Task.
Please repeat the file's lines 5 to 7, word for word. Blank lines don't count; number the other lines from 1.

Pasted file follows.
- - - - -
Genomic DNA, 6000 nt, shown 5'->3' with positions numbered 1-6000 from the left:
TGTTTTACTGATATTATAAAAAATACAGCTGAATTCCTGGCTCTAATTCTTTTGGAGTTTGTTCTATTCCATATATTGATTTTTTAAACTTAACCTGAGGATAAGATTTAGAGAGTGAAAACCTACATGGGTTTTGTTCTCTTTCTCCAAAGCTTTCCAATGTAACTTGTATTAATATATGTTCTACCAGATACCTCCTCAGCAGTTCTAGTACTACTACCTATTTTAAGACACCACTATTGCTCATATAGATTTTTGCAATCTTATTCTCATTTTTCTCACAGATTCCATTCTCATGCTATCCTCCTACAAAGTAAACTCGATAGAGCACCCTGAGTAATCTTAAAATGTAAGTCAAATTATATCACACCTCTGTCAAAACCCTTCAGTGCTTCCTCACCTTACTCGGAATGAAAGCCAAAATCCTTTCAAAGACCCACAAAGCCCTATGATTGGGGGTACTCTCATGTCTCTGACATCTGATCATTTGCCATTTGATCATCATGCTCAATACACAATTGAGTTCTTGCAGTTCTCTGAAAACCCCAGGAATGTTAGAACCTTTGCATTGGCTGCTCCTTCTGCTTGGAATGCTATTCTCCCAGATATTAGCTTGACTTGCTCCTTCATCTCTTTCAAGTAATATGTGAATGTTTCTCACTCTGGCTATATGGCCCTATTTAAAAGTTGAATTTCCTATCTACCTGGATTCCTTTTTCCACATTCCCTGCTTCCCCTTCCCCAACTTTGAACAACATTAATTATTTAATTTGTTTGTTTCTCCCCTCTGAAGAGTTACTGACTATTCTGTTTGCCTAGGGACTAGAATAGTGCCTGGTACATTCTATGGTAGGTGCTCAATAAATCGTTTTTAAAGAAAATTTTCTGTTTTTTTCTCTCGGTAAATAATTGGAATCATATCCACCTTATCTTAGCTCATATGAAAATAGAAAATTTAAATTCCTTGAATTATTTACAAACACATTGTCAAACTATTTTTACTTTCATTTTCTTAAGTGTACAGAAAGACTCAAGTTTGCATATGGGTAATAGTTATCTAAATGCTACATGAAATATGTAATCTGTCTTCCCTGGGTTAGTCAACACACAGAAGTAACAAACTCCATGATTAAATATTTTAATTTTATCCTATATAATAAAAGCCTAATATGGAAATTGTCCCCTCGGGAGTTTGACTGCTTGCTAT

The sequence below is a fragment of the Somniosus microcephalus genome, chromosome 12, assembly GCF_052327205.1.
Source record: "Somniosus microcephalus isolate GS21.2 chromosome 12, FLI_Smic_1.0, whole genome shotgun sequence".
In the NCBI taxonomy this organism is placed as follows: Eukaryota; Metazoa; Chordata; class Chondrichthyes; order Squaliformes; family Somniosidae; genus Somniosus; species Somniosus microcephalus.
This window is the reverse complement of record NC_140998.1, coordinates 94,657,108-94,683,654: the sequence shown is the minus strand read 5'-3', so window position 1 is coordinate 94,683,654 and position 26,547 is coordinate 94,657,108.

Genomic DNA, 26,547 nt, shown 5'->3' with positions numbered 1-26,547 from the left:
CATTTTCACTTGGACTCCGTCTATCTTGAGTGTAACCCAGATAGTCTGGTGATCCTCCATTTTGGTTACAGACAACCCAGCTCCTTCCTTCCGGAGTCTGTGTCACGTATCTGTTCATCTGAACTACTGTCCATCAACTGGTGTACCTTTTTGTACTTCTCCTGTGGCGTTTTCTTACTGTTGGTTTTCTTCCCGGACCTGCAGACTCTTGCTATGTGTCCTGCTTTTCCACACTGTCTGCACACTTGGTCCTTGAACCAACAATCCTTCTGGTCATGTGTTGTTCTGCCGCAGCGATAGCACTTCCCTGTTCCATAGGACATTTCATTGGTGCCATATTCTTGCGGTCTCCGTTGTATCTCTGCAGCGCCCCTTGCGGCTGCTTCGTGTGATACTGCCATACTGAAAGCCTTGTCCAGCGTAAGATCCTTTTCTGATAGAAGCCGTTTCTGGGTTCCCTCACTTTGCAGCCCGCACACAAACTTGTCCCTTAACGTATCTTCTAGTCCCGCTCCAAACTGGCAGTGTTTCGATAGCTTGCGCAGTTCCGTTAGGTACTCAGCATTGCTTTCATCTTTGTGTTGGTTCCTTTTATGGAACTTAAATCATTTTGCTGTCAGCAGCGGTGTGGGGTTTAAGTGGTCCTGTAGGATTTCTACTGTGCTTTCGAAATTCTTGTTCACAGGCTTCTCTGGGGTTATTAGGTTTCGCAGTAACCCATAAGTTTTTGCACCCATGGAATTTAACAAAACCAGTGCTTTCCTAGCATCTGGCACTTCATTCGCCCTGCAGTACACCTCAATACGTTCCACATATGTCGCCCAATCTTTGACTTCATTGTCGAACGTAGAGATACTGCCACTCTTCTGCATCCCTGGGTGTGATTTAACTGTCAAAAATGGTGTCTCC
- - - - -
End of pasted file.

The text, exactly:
In the NCBI taxonomy this organism is placed as follows: Eukaryota; Metazoa; Chordata; class Chondrichthyes; order Squaliformes; family Somniosidae; genus Somniosus; species Somniosus microcephalus.
This window is the reverse complement of record NC_140998.1, coordinates 94,657,108-94,683,654: the sequence shown is the minus strand read 5'-3', so window position 1 is coordinate 94,683,654 and position 26,547 is coordinate 94,657,108.

Genomic DNA, 26,547 nt, shown 5'->3' with positions numbered 1-26,547 from the left: